The transition between U.S. administrations is always a time of upheaval. Jeremy Konyndyk has experienced this early in his career at the State Department and as a political appointee at USAID, which came to an end when Trump came to power.
After a confrontational and chaotic start to the Trump presidency that has featured a percussive series of executive orders, there is renewed interest in how U.S. government bureaucracy works.
Over the last three years, in his role as director of the Office of U.S. Foreign Disaster Assistance (OFDA), part of USAID, Konyndyk led a team of 600 humanitarian professionals through complex emergencies in Syria, Iraq, Yemen and South Sudan, as well as disasters such as the Haiti earthquake and the Ebola crisis.
He has emerged as a critic of the new administration’s early approach to wielding its authority and is among those concerned over the implications of their actions. Konyndyk was told on entering the State Department, while working at the Bureau of Population, Refugees and Migration, that all bureaucrats “can be asked to do things they disagree with” but it is “part of the mentality and culture of civil service and government to accept this.”
He is concerned that the current upheaval should not undermine this “important strength of our government and country.”
Refugees Deeply: The Trump administration has taken office in a blizzard of executive orders, some of which mark an abrupt change in policy such as the travel bans and freeze on the refugee program. How unusual is this?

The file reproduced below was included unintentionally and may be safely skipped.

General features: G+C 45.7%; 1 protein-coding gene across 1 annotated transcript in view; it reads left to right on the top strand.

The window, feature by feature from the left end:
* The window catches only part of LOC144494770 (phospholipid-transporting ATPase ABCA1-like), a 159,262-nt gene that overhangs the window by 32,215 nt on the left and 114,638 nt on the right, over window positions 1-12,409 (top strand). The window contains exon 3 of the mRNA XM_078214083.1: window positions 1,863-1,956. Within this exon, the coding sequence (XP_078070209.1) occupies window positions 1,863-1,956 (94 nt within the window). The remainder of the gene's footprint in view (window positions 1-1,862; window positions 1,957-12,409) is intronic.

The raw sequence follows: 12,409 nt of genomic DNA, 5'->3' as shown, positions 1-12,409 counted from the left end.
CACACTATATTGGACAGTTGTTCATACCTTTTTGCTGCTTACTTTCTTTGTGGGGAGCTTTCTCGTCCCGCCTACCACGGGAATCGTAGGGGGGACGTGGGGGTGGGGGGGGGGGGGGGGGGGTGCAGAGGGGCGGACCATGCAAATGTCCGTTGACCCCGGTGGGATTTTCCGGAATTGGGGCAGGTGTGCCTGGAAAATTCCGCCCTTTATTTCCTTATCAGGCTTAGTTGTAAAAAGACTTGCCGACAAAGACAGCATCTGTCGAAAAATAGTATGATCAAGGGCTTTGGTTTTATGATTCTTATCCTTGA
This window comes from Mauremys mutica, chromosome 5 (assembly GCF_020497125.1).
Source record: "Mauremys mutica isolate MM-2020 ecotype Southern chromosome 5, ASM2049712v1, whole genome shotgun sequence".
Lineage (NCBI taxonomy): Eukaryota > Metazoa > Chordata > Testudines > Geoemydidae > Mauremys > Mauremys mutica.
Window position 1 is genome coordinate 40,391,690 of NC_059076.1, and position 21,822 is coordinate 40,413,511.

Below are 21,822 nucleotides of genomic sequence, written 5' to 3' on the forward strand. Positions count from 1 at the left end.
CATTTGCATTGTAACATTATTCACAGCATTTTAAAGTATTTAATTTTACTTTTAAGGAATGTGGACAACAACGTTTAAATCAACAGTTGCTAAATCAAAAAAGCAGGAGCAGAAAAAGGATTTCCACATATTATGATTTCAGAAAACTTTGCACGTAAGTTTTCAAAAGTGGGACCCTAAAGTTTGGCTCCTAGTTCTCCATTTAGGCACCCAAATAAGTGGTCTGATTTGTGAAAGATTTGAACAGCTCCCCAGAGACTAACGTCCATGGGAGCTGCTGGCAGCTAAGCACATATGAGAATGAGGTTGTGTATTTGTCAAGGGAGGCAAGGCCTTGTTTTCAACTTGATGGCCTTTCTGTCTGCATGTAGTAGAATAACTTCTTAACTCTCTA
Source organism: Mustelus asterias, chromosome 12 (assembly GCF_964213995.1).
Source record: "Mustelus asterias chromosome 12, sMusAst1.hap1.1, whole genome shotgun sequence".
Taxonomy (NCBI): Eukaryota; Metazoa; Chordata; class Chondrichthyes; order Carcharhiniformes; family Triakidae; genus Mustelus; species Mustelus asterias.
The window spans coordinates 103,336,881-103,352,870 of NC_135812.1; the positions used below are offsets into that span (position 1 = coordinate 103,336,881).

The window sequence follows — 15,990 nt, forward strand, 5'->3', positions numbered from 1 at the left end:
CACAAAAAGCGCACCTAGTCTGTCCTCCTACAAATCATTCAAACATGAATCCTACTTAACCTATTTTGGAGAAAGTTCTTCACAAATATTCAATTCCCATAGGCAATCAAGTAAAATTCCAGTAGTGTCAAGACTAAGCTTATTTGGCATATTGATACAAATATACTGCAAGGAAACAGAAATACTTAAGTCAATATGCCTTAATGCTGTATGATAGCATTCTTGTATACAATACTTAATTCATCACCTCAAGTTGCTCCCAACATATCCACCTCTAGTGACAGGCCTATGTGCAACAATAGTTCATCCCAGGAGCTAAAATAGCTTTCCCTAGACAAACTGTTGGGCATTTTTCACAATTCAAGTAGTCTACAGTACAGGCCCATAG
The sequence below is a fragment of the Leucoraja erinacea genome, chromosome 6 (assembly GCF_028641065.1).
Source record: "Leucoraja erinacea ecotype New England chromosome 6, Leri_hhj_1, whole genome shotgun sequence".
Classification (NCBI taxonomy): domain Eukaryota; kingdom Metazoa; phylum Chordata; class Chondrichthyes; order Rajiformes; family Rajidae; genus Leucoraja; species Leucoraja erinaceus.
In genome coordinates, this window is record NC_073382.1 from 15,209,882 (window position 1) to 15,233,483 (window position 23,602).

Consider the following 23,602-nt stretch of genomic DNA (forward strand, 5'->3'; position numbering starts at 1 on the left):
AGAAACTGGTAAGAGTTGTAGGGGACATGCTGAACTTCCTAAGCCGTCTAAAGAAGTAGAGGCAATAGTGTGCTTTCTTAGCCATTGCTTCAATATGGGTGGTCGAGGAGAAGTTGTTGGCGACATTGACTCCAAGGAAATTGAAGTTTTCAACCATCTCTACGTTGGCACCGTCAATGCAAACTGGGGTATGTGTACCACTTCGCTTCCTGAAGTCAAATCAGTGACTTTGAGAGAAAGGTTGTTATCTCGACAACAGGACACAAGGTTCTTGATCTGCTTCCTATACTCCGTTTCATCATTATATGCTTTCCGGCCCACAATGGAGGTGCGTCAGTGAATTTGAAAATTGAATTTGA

Jeremy Konyndyk: It is the manner in which this has been done that is unusual. A new administration coming in and quite quickly issuing executive orders is not so unusual, especially when it’s a transition from one party to another. It can involve issues where the two parties disagree such as on U.S. support for international organizations that support abortion – known as the Mexico City policy or “global gag order,” which Obama rescinded on taking office in 2009. But what is unprecedented and disconcerting with the new administration is the disregard for the basic processes of governance and legal consultation. This is something we have not previously seen. With the refugees and immigration executive order, there are several parts that likely would not survive a good-faith review by the agencies involved. This is why every court that has been asked to rule on it has slapped an injunction down and the (now former) acting attorney general deemed it indefensible.
Refugees Deeply: What role should process and bureaucracy play in policy-making ordinarily and why is this important?